Tower investigated offshore opportunities for a year before choosing Croatia as the first leg of its offshore strategy. Picture: THINKSTOCK

TOWER Property Fund has plans to expand its offshore portfolio in Croatia, saying the country’s real estate market has surpassed its expectations.

The South African-based fund, which has a market capitalisation of R1.9bn, wants at least one-third of its portfolio to be offshore.

Offshore earnings make up more than 30% of the South African listed property index.

Stanlib’s head of listed property funds Keillen Ndlovu said yesterday he expected offshore exposure to boost the sector’s growth this year.

"We are forecasting income growth of 9%-10% this year. This growth has been boosted by increased offshore exposure and a weaker rand. Stripping out offshore exposure, the income growth slows down to 6%-7%," Mr Ndlovu said.

In July last year, Tower announced it would establish an offshore presence when it bought part of a newly built office tower, VMD Block B, in Croatia’s capital Zagreb.

CEO Marc Edwards said yesterday the company’s first acquisition had proved more successful than expected.

"VMD Block B has performed considerably ahead of our expectations. The property has a five-year head lease from the VMD Grupa and was predominantly vacant on purchase. The property is now fully let on paper as tenants are currently fitting out their premises, with rentals achieving expectations."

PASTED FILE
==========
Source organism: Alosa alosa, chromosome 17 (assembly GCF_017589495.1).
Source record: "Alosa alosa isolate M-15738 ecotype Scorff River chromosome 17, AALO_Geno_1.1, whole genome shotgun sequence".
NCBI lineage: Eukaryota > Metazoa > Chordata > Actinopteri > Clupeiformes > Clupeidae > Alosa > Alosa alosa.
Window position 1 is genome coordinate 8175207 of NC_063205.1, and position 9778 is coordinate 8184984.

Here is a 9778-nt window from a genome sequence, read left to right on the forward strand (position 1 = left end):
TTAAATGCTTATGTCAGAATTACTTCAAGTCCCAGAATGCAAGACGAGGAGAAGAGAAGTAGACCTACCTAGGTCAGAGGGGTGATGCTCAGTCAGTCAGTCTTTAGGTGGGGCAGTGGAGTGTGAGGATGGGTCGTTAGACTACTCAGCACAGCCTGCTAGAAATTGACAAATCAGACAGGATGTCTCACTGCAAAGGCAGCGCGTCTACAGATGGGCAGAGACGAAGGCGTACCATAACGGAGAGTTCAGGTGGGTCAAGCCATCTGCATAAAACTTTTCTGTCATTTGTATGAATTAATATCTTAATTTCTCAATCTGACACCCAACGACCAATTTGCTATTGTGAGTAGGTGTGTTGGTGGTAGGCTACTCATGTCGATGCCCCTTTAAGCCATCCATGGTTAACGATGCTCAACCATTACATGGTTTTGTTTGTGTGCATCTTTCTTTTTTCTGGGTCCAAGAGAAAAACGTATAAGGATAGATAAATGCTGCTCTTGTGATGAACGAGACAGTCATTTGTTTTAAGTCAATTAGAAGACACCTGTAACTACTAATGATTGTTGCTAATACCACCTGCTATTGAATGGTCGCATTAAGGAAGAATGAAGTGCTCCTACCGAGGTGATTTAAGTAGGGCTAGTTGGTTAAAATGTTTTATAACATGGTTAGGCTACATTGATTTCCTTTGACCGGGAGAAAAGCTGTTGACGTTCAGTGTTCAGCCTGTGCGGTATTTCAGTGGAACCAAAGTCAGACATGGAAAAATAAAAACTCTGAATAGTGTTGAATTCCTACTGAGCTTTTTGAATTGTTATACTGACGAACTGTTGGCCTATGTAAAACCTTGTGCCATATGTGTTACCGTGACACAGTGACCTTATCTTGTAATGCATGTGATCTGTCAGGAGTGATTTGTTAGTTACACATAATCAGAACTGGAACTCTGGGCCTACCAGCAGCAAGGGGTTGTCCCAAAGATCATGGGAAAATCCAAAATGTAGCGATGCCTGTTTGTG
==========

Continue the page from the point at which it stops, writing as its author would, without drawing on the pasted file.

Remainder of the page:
Mr Edwards said Tower owned 15 of the 26 floors in the building and he was considering acquiring seven more.

Tower investigated offshore opportunities for a year before choosing Croatia as the first leg of its offshore strategy.

"Croatia was coming off the back of an eight-year recession. We believed the economy was about to enter a growth phase and we are pleased that 2.5% growth for the next year looks set to be achieved.

"The recent tourism season was the best for a number of years, which is excellent given that this industry accounts for a large part of the economy," Mr Edwards said.

"Added to these macro benefits, the cost of debt in Croatia is significantly cheaper than in SA, with property yields being similar, resulting in earnings enhancement," he said.

Evan Robins, the listed property manager of Old Mutual Investment Group’s MacroSolutions boutique, said it remained to be seen if Tower’s first Croatian acquisition would deliver sustainable returns.

"The Croatian transaction may prove to be a good one, but investors will be wary when management teams invest into areas where they have no obvious expertise or advantage, especially in lesser known markets such as Croatia.

"Tower is a small fund with acknowledged expertise in niches of the South African market, which made the move more surprising. They are … looking in more adventurous geographies than most of their peers."